Why does the body still feel like it’s moving when in bed after going on a boat or amusement park ride during the day?

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Is it something to do with the ears?

In: 456

The sensation of movement is communicated to the brain through several mechanisms.

The first and fastest is the eyes. If you have ever been stopped in a car wash and have that momentary belief that you are moving it is because the washing machine arms moving cause your brain to think the vehicle is moving because we expect front to back movement of objects in our vision. If you have not experienced this you should try it.

The second way we understand that we are moving is through the ears m there is a structure called the vestibular system. This system not only tells you that you are moving but also the orientation of your body. This is what you are asking about.

I am sorry, it is benign positional vertigo [https://www.healthline.com/health/benign-positional-vertigo#causes](https://www.healthline.com/health/benign-positional-vertigo#causes)

The one below is WRONG.

~~The sudden movement in the rides can cause an issue called benign labyrinthitis. You are experiencing a minor case of it.~~ [~~https://www.healthline.com/health/labyrinthitis~~](https://www.healthline.com/health/labyrinthitis)

There is a third system too. Your hairs on your skin and the skin itself provide feedback about movement. Like when you are in a windy place or on a bike. This is not as important as the others but it is there.

I get that feeling after I run on a treadmill.
Makes me feel like I can move faster for a while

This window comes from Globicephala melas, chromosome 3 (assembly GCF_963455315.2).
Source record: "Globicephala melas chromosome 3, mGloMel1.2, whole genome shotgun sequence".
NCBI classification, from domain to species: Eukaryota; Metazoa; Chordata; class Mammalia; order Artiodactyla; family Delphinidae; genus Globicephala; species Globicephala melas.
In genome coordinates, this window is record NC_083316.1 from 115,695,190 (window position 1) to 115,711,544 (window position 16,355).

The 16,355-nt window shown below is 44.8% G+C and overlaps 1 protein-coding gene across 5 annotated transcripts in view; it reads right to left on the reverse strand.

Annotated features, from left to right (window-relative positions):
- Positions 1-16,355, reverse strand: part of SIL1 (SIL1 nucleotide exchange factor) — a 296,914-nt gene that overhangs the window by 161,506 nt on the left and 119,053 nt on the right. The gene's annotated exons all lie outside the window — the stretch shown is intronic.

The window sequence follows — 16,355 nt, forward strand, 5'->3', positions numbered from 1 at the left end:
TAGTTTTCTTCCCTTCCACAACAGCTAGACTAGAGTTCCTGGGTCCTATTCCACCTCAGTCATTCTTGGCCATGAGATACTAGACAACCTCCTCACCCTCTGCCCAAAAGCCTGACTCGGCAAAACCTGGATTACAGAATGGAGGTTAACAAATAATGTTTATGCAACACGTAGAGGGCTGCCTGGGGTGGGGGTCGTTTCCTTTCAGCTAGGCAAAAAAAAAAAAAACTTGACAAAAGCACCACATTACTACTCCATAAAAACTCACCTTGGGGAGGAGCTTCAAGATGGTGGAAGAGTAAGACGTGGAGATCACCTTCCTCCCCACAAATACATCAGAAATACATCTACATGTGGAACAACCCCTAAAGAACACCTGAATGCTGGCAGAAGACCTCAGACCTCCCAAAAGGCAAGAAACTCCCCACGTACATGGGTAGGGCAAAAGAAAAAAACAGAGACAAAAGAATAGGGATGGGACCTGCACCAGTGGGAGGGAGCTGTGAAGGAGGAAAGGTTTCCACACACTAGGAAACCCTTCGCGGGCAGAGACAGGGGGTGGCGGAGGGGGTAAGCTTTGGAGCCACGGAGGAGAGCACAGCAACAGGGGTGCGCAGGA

Your body gets used to environments that it’s in.

When you wake up in the dark and turn the light on, that light is initially very bright. But then you get used to it.

When you’re on a boat initially, it feels very wobbly. Then you get used to it. But when you get off the boat, your body is used to being wobbly, so it takes some time to get used to it. While it’s doing that, it still feels like you’re moving.

Form more reading, look into MDDS.

There are several body systems responsible for giving your brain the stimulus that it is moving. The eyes, the cochlea within your ears- even the way your guts sag communicates which way you are moving or which way is up.

Most of these systems give immediate feedback- if you continue to feel the sensation of gradual movement long after a ride stops, it has more to do with your nervous system and your brain.

Your brain has been compensating for forward motion and has “gotten used to it” as a norm for an extended time, and even though the stimulus has stopped, your brain may be stuck in that sort of pattern. Kind of like the way your eyes need time to adjust to light, darkness, and colors.

From what I understand, similar symptoms can persist after long plane rides. It’s called disembarkment syndrome.